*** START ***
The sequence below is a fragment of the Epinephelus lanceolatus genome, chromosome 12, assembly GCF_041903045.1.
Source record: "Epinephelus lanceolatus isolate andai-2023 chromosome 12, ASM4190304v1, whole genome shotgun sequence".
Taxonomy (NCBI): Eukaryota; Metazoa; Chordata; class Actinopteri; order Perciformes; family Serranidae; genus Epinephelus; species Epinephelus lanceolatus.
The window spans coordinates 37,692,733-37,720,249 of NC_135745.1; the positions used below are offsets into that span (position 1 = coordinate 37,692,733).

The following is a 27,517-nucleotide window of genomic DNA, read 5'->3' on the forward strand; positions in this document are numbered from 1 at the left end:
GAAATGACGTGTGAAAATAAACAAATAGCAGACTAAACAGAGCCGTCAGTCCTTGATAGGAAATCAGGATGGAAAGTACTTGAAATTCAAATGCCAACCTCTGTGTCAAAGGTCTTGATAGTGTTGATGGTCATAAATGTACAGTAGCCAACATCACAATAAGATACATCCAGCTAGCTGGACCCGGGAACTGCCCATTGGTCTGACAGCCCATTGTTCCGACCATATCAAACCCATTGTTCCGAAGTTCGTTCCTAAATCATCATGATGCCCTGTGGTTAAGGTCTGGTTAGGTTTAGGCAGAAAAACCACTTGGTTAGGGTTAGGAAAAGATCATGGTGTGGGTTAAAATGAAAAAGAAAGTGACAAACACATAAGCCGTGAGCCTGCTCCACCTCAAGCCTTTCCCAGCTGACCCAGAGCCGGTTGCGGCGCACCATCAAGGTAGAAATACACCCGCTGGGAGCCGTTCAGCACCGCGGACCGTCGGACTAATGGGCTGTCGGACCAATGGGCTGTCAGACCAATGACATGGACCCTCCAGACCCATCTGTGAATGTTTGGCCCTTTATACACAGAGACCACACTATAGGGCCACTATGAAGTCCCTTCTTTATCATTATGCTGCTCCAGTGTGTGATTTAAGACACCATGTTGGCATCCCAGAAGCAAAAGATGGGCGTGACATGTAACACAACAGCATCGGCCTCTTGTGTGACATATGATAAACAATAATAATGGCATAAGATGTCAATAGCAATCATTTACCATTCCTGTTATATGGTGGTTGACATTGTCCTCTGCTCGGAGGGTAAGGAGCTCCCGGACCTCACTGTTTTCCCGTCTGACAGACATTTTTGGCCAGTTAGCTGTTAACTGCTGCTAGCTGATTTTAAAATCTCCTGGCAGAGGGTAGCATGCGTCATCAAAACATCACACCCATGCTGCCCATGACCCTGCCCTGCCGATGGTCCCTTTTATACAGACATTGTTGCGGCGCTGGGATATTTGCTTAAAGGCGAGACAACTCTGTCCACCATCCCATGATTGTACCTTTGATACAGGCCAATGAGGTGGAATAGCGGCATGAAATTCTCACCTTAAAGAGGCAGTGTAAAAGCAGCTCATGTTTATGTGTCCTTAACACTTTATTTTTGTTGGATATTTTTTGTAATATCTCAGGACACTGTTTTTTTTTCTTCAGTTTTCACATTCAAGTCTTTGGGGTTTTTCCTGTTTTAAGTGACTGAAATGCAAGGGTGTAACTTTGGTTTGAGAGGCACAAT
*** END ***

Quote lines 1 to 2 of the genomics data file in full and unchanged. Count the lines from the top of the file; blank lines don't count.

The sequence below is a fragment of the Epinephelus lanceolatus genome, chromosome 12, assembly GCF_041903045.1.
Source record: "Epinephelus lanceolatus isolate andai-2023 chromosome 12, ASM4190304v1, whole genome shotgun sequence".